Expedited Stories

I mentioned in my No More Iterations post that we didn't really know how support requests were going to affect the overall system. As is often the case I didn't have to wait long to find out.

Within days of moving to the limited WIP approach we got a raft of support requests, several of which turned into "must fix now" types of issues. Since we had just switched, we absolutely didn't have a slot on the board (in fact we had 13 stories for a 6 slot WIP).

Since these urgent requests had to be completed "right now" we decided to go with an "expedited story" concept. An expedited story essentially trumps all other backlog and work in process (WIP) and jumps to the head of the line stomping willy-nilly all over the other in-flight stories.

Obviously we don't want to have a lot of expedited stories so we discussed having a special slot just for expedited stories that would remain empty most of the time, but would also restrict the amount of thrashing the team would experience. However, based on my experience urgent requests tend to come in waves, and telling the business that our process doesn't allow us to help more that one customer at a time is professional suicide. What we are doing is examining all the urgent requests to see if they are truly urgent, or if they could wait a few days. If they can wait we put them on the backlog and process them normally.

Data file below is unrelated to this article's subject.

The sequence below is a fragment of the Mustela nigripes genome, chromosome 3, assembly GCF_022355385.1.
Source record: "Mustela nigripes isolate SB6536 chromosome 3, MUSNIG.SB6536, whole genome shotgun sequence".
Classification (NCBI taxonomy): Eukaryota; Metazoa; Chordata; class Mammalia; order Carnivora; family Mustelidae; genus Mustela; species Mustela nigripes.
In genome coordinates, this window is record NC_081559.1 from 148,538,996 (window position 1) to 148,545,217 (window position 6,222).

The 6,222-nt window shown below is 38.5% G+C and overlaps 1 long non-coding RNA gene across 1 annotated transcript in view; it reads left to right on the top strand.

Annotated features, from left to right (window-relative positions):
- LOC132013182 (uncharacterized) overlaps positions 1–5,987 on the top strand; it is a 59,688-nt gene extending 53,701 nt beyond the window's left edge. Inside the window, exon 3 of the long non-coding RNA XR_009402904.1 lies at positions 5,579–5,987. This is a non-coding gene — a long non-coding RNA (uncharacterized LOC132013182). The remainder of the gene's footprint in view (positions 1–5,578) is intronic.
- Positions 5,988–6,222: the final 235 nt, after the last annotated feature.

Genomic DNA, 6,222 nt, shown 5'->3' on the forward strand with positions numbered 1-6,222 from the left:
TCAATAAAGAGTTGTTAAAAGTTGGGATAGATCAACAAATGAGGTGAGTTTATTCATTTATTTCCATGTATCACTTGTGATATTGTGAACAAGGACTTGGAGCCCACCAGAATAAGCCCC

To help us understand what is going on over time we are going to track the number of expedited vs. normal stories as well as doing some root cause analysis so we can prevent as many expedited stories as possible in the future.


1 Comment

  • We have identified a bottleneck in our ability to test features we have developed. We are taking a 3 pronged approach to relieving this bottleneck:

    1) Have the developers help with testing (short term)
    2) Hire an additional Tester (medium term)
    3) Develop more test automation (long term)

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